The Great Northern Diver, known in North America as the Common Loon (Gavia immer), is a large member of the loon, or diver, family. Adults can range from 61-100 cm (24-40 inches) in length with a 122-152 cm (4-5-foot) wingspan, slightly smaller than the similar White-billed Diver or "Yellow-billed Loon". The weight can vary from 1.6 to 8 kg (3.6 to 17.6 lbs). On average a Common Loon is about 81 cm (32 inches) long, has a wingspan of 136 cm (54 inches), and weighs about 4.1 kg (9 lbs).
The Great Northern Diver breeds in Canada, parts of the northern United States, Greenland, and Alaska. There is a smaller population (ca. 3000 pairs) in Iceland. On isolated occasions they have bred in the far north of Scotland. The female lays 1 to 3 eggs on a hollowed-out mound of dirt and vegetation very close to water. Both parents build the nest, sit on the egg or eggs, and feed the young.
Breeding adults have a black head, white underparts, and a checkered black-and-white mantle. Non-breeding plumage is brownish, with the chin and foreneck white. The bill is black-blue and held horizontally. The bill colour and angle distinguish this species from the similar White-billed Diver.
This species, like all divers, is a specialist fish-eater, catching its prey underwater, diving as deep as 200 feet (60 m). Freshwater diets consist of pike, perch, sunfish, trout, and bass; salt-water diets consist of rock fish, flounder, sea trout, and herring.
The bird needs a long distance to gain momentum for take-off, and is ungainly on landing. Its clumsiness on land is due to the legs being positioned at the rear of the body: this is ideal for diving but not well-suited for walking. When the birds land on water, they skim along on their bellies to slow down - rather than on their feet, as these are set too far back.
The loon swims gracefully on the surface, dives as well as any flying bird, and flies competently for hundreds of miles in migration. It flies with its neck outstretched, usually calling a particular tremolo that can be used to identify a flying loon.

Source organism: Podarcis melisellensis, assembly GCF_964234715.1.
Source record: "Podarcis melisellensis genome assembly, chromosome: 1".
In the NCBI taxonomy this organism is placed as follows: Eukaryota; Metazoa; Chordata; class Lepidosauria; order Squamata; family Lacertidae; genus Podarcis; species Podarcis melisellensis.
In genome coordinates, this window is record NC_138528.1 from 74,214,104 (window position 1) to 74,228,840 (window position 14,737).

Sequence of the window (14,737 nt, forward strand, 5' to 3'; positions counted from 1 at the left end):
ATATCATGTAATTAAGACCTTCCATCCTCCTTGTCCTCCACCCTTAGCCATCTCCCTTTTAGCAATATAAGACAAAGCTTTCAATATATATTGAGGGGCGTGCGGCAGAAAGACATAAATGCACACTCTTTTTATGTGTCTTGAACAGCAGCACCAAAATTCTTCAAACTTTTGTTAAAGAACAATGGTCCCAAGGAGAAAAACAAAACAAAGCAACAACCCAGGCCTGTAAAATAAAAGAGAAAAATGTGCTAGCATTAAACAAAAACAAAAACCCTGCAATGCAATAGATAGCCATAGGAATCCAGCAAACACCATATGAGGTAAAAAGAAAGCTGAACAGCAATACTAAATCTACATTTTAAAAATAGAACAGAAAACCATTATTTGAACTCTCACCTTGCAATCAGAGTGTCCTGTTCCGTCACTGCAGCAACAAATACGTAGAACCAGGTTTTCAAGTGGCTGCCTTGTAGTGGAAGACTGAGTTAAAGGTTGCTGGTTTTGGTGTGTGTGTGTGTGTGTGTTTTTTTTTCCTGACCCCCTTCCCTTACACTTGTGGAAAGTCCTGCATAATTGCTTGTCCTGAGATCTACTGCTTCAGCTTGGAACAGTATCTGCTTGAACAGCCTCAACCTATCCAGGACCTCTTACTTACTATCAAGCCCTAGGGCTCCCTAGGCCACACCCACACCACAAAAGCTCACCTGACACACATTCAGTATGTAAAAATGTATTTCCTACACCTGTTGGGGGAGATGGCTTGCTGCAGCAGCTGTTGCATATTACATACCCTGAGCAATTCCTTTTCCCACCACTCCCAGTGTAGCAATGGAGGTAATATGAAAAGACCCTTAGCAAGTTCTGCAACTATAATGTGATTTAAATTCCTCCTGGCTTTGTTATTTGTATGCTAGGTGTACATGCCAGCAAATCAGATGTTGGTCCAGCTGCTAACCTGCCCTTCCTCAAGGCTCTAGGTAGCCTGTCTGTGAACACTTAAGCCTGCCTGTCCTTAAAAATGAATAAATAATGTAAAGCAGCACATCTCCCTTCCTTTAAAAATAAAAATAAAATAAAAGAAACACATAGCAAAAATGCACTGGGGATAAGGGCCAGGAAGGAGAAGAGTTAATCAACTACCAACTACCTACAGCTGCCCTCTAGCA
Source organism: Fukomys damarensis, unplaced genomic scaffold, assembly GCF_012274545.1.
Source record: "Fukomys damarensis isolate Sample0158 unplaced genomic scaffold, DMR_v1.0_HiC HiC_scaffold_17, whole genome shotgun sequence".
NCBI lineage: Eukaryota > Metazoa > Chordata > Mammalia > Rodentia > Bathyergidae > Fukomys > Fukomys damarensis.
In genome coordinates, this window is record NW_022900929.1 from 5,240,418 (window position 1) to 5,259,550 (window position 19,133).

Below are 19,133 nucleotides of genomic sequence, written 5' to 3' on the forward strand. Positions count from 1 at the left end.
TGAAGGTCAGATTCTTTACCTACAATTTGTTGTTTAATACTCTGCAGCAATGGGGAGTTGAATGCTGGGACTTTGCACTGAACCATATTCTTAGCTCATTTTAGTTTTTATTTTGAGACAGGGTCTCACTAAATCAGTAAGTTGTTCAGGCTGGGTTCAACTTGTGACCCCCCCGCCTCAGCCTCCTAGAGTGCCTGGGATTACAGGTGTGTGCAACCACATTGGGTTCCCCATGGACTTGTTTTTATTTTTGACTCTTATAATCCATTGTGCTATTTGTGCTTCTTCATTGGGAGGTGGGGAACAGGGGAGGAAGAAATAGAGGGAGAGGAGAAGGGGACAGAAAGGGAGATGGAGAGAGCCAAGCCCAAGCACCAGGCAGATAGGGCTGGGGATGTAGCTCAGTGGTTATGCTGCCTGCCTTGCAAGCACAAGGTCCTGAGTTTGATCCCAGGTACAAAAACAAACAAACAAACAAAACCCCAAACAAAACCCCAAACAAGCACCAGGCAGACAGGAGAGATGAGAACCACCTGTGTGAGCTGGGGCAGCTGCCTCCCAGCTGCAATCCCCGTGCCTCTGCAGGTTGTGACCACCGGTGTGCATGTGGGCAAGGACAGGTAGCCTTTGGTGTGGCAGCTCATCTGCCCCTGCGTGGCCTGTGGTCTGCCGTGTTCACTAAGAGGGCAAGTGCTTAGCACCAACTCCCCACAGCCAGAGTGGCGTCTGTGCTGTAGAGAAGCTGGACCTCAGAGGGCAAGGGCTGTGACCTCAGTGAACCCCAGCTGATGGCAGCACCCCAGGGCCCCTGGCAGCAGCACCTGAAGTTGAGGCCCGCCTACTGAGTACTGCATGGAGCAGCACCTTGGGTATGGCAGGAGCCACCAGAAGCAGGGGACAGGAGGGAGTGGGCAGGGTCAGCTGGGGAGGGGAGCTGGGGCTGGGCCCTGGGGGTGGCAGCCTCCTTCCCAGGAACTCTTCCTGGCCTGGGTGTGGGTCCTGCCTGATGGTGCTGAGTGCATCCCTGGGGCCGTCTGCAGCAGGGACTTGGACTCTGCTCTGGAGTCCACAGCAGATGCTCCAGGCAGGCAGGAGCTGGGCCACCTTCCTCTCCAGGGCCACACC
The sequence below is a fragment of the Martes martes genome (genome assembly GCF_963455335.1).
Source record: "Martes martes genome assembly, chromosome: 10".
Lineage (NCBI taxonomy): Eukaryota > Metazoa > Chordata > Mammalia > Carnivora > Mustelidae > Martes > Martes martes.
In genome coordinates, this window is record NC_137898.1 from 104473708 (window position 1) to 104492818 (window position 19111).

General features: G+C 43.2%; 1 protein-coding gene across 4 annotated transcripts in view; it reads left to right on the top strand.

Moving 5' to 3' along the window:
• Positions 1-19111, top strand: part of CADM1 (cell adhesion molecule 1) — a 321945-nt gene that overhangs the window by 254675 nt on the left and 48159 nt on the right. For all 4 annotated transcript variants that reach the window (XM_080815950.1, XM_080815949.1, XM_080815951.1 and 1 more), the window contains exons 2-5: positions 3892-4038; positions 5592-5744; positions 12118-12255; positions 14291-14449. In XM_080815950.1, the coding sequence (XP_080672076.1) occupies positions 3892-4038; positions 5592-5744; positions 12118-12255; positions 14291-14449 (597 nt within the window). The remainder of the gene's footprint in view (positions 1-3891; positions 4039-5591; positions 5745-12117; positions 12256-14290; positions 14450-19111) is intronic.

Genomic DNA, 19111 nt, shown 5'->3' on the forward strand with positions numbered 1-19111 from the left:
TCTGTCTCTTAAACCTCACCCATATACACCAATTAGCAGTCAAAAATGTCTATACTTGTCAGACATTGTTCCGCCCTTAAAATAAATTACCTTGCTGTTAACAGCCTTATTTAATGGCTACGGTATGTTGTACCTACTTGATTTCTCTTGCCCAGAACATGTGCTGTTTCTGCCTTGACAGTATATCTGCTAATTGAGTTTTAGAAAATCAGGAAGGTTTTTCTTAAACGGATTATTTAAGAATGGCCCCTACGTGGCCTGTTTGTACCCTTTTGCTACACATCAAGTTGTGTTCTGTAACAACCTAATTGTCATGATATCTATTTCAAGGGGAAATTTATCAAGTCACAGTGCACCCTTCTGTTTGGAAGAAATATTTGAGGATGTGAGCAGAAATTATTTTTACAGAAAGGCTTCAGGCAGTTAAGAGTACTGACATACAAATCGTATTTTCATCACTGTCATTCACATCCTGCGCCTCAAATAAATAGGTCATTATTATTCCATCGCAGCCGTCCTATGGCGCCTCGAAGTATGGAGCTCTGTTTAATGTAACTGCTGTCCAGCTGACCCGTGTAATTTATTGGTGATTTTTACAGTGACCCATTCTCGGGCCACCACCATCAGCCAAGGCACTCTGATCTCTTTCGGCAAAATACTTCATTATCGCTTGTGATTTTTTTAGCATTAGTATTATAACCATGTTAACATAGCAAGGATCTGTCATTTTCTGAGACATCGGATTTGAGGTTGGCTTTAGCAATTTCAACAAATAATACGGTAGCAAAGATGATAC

These birds have disappeared from some lakes in eastern North America due to the effects of acid rain and pollution, as well as lead poisoning from fishing sinkers and mercury contamination from industrial waste. Artificial floating nesting platforms have been provided for loons in some lakes to reduce the impact of changing water levels due to dams and other human activities.
The voice and appearance of the Common Loon has made it prominent in several Native American tales. These include a story of a loon which created the world in a Chippewa story; a Micmac saga describes Kwee-moo, the loon who was a special messenger of Glooscap, the tribal hero; native tribes of British Columbia believed that an excess of calls from this bird predicted rain, and even brought it; and the tale of the loon’s necklace was handed down in many versions among Pacific Coast peoples. Folk names include big loon, black-billed loon, call-up-a-storm, ember-goose, greenhead, guinea duck, imber diver, ring-necked loon, and walloon.